Dulles Transit Partners, the contractor building Metro’s Silver Line Phase 1, is working to complete the rail extension by early April or face substantial fines.
Reston 2020 co-chair Terry Maynard has an idea of what to do with those fines — put them toward alleviating the burden on Dulles Toll Road users, who face mounting costs that will help pay for Silver Line Phase 2.
“I believe that every last cent of those fines should go to stabilizing DTR tolls,” Maynard recently wrote in a letter to Rep. Gerry Connolly (D-11th). “Although the projected sums of the fines are not large compared with the multi-billion dollar price tag of Phase 1 of the line’s construction, we are at the point where every dollar counts.”
DTR told the Metropolitan Washington Airports Authority (MWAA) Feb. 7 that it had “reached substantial completion” on the rail extension, which will run from East Falls Church to Reston’s Wiehle Avenue. However, after a two-week review period, MWAA found issues with 7 of 12 areas, ranging from leaks to problems with the automatic train control system.
The contractor is currently fixing the issues. Then there will be another review period. If the work passes, the project will be turned over to Metro, which has 90 days to complete its own testing before opening the long-awaited Silver Line.
However, The Washington Post reported that DTP’s contract states the contractor must finish the work within seven months of the agreed upon completion date of Sept. 9, 2013 — or face fines in the millions.If the work is not finished within that time, starting roughly April 10, DTP would face a $25,000-a-day penalty until the work is done. If the project is not completed 92 days after that April date, the contractor would have to pay roughly $2.3 million in fines, plus an additional $75,000 a day.
Ultimately, if the project is delayed more than six months from that April date, DTP could be required to pay more than $9 million total. Under the terms of the contract, the payments are capped at $60 million.
Meanwhile, tolls on the toll road may rise substantially to help build Silver Line’s Phase 2, which will run from from Wiehle Avenue to Dulles International Airport and into Loudoun County. The $2.7 billion Phase 2 is being built without federal funding, though it is now expected to get federal TIFIA loans, which are expected to keep tolls at a more reasonable level.
Early last year, MWAA said that toll rates may be as high as $6.75 by 2018 in order to keep pace with Silver Line costs. Independent estimates say the tolls could rise even higher.
“My greatest fear is that fines paid to MWAA will not be used in a manner that advances the Silver Line, much less eases the financial burden on DTR users,” Maynard said in his letter to Connolly. “I also do not think that the ‘funding partners’ allocation of these funds is an equitable or fair way to handle any forthcoming fine revenue.
“As you know well, DTR users are now stuck with about half of the cost of Phase 1 of the Silver Line under the “funding partners” agreement — and most of them won’t be able to use the Silver Line to get to their destinations. Assuring that any fine revenue is directed at easing their growing toll burden would be one small step toward correcting this inequitable arrangement.”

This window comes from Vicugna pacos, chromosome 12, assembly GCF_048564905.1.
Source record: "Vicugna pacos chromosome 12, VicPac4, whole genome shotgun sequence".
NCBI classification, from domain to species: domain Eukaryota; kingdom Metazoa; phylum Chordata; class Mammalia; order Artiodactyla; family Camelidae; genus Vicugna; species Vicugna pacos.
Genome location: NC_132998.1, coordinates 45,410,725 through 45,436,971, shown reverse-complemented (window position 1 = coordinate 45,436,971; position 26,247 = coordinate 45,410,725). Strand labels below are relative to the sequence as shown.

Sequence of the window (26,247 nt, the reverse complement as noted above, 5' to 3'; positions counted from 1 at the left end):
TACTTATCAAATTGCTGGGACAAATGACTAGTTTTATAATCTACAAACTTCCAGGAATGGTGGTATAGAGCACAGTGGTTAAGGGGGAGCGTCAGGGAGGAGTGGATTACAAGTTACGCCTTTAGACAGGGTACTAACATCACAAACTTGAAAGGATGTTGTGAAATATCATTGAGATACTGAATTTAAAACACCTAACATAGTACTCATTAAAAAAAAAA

The full text of the letter is below:
Dear Congressman Connolly,
As a Restonian and fellow advocate of the Silver Line, I would like to ask you—as a leader in advancing the Silver Line’s completion—to pursue further financial assistance in alleviating the terrible toll increase burden Dulles Toll Road users are paying for its construction. It appears that an opening is available: If, as reported by the Washington Post, Dulles Transit Partners (DTP) faces substantial fines for further delays in completing the line, I believe that every last cent of those fines should go to stabilizing DTR tolls. Although the projected sums of the fines are not large compared with the multi-billion dollar price tag of Phase 1 of the line’s construction, we are at the point where every dollar counts.
My greatest fear is that fines paid to MWAA will not be used in a manner that advances the Silver Line, much less eases the financial burden on DTR users. I also do not think that the “funding partners” allocation of these funds is an equitable or fair way to handle any forthcoming fine revenue. As you know well, DTR users are now stuck with about half of the cost of Phase 1 of the Silver Line under the “funding partners” agreement—and most of them won’t be able to use the Silver Line to get to their destinations. Assuring that any fine revenue is directed at easing their growing toll burden would be one small step toward correcting this inequitable arrangement.
I hope that you can make sure that the $30 million or so in fines that the Post suggests may be forthcoming will be directly applied to the share of the construction cost borne by DTR users.
In the meantime, thank you for all that you have done to advance the Silver Line’s construction. I certainly hope that its completion is near at hand and we can begin riding the rails soon.
Board of Directors, Reston Citizen Association
Co-Chair, RCA Reston 2020 Committee
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